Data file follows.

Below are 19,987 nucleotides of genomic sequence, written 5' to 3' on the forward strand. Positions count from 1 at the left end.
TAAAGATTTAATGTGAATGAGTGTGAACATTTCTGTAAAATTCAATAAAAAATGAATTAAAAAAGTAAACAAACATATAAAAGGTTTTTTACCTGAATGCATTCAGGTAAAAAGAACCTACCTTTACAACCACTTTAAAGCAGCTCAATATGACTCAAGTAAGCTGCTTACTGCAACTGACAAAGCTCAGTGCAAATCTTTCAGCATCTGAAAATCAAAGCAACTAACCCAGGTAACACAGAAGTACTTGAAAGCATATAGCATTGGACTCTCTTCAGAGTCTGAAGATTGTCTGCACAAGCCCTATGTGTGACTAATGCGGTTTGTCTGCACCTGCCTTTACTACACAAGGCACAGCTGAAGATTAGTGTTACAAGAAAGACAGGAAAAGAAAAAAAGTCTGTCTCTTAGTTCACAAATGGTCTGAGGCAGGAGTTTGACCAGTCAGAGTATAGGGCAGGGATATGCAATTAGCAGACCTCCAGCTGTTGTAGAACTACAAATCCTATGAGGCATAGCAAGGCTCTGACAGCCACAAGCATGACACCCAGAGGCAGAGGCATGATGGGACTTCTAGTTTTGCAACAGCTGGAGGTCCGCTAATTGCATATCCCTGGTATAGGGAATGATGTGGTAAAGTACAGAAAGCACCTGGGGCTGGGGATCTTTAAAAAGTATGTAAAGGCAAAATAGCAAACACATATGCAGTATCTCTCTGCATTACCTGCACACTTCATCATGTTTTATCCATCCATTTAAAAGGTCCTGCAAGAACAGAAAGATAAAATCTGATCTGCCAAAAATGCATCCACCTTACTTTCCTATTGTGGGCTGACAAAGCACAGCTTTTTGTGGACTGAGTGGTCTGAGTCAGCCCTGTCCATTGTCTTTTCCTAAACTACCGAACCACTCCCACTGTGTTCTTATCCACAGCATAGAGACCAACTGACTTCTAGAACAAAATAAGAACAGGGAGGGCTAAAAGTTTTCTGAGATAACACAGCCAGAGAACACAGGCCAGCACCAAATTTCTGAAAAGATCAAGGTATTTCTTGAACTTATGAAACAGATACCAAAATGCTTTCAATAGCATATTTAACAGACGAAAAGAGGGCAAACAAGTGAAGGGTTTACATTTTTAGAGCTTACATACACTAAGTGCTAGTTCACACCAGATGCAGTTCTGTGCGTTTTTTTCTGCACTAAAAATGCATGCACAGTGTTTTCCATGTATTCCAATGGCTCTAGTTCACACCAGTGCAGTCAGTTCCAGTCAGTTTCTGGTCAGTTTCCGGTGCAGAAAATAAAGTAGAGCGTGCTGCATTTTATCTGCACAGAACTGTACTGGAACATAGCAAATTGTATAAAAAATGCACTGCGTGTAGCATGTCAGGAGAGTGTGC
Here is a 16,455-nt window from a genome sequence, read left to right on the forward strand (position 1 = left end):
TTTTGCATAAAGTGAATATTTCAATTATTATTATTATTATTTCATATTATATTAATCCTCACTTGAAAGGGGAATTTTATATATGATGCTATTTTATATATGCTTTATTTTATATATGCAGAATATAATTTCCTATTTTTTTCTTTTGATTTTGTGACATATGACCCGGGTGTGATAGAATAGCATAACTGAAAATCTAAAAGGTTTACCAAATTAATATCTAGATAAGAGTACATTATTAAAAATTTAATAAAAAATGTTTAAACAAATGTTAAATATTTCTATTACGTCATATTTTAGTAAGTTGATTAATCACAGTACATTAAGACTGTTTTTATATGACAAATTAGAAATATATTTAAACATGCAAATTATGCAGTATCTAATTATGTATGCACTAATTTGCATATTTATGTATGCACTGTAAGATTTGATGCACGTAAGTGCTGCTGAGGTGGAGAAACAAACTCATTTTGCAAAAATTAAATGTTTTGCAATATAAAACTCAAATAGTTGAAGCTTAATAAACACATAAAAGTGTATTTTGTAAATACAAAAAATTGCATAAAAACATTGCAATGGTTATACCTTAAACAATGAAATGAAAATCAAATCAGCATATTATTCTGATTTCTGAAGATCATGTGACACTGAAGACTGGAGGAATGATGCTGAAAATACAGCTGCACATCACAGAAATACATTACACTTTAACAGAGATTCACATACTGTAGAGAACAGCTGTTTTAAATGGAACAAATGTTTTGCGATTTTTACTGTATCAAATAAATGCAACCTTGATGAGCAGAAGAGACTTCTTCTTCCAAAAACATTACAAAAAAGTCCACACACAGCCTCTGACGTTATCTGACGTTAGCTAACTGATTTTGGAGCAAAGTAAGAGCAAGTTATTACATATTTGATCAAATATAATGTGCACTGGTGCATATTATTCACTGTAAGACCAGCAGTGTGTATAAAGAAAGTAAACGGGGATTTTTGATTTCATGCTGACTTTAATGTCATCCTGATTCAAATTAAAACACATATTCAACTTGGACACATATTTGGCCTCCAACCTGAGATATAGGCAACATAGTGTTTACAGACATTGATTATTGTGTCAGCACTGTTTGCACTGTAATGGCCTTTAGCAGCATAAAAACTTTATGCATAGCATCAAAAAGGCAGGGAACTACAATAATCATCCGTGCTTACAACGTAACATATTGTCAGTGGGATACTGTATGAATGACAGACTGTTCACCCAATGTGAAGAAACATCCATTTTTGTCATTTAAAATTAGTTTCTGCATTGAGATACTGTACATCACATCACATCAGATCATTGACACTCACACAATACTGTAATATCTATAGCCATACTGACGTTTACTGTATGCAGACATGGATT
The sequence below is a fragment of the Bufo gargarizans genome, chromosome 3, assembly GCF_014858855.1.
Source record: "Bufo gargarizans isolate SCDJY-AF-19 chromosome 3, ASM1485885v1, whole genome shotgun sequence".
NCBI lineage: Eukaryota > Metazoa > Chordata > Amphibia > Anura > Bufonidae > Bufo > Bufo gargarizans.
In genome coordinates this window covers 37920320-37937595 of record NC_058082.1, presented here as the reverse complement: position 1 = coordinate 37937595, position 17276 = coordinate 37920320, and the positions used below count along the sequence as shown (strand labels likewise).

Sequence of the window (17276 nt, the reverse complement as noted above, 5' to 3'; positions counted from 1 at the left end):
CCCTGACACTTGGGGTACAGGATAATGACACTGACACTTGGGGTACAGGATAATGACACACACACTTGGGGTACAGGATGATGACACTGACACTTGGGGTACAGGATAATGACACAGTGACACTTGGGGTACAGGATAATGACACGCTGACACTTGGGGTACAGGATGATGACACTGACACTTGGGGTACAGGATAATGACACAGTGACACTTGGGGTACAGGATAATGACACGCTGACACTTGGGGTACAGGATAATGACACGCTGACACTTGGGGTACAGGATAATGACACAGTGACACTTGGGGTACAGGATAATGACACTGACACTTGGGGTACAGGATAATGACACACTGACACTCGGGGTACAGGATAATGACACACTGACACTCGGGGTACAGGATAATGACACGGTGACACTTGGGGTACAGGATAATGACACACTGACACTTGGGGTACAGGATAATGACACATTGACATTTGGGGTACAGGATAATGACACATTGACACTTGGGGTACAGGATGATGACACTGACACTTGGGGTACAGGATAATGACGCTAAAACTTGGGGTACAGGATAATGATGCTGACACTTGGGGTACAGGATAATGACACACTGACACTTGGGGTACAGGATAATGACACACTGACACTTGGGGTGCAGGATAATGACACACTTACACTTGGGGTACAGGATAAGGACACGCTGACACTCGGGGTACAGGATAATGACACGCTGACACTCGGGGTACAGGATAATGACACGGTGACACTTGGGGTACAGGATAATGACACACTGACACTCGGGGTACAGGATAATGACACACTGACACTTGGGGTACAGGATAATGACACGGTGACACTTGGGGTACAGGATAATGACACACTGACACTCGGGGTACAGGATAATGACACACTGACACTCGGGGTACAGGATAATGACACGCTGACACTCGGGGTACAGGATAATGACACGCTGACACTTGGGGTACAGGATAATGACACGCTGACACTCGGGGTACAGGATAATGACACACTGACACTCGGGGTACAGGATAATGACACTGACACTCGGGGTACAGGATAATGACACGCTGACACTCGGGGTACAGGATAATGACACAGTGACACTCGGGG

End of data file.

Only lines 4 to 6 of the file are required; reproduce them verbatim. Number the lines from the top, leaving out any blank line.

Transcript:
TTTTGCATAAAGTGAATATTTCAATTATTATTATTATTATTTCATATTATATTAATCCTCACTTGAAAGGGGAATTTTATATATGATGCTATTTTATATATGCTTTATTTTATATATGCAGAATATAATTTCCTATTTTTTTCTTTTGATTTTGTGACATATGACCCGGGTGTGATAGAATAGCATAACTGAAAATCTAAAAGGTTTACCAAATTAATATCTAGATAAGAGTACATTATTAAAAATTTAATAAAAAATGTTTAAACAAATGTTAAATATTTCTATTACGTCATATTTTAGTAAGTTGATTAATCACAGTACATTAAGACTGTTTTTATATGACAAATTAGAAATATATTTAAACATGCAAATTATGCAGTATCTAATTATGTATGCACTAATTTGCATATTTATGTATGCACTGTAAGATTTGATGCACGTAAGTGCTGCTGAGGTGGAGAAACAAACTCATTTTGCAAAAATTAAATGTTTTGCAATATAAAACTCAAATAGTTGAAGCTTAATAAACACATAAAAGTGTATTTTGTAAATACAAAAAATTGCATAAAAACATTGCAATGGTTATACCTTAAACAATGAAATGAAAATCAAATCAGCATATTATTCTGATTTCTGAAGATCATGTGACACTGAAGACTGGAGGAATGATGCTGAAAATACAGCTGCACATCACAGAAATACATTACACTTTAACAGAGATTCACATACTGTAGAGAACAGCTGTTTTAAATGGAACAAATGTTTTGCGATTTTTACTGTATCAAATAAATGCAACCTTGATGAGCAGAAGAGACTTCTTCTTCCAAAAACATTACAAAAAAGTCCACACACAGCCTCTGACGTTATCTGACGTTAGCTAACTGATTTTGGAGCAAAGTAAGAGCAAGTTATTACATATTTGATCAAATATAATGTGCACTGGTGCATATTATTCACTGTAAGACCAGCAGTGTGTATAAAGAAAGTAAACGGGGATTTTTGATTTCATGCTGACTTTAATGTCATCCTGATTCAAATTAAAACACATATTCAACTTGGACACATATTTGGCCTCCAACCTGAGATATAGGCAACATAGTGTTTACAGACATTGATTATTGTGTCAGCACTGTTTGCACTGTAATGGCCTTTAGCAGCATAAAAACTTTATGCATAGCATCAAAAAGGCAGGGAACTACAATAATCATCCGTGCTTACAACGTAACATATTGTCAGTGGGATACTGTATGAATGACAGACTGTTCACCCAATGTGAAGAAACATCCATTTTTGTCATTTAAAATTAGTTTCTGCATTGAGATACTGTACATCACATCACATCAGATCATTGACACTCACACAATACTGTAATATCTATAGCCATACTGACGTTTACTGTATGCAGACATGGATT
The sequence below is a fragment of the Bufo gargarizans genome, chromosome 3, assembly GCF_014858855.1.
Source record: "Bufo gargarizans isolate SCDJY-AF-19 chromosome 3, ASM1485885v1, whole genome shotgun sequence".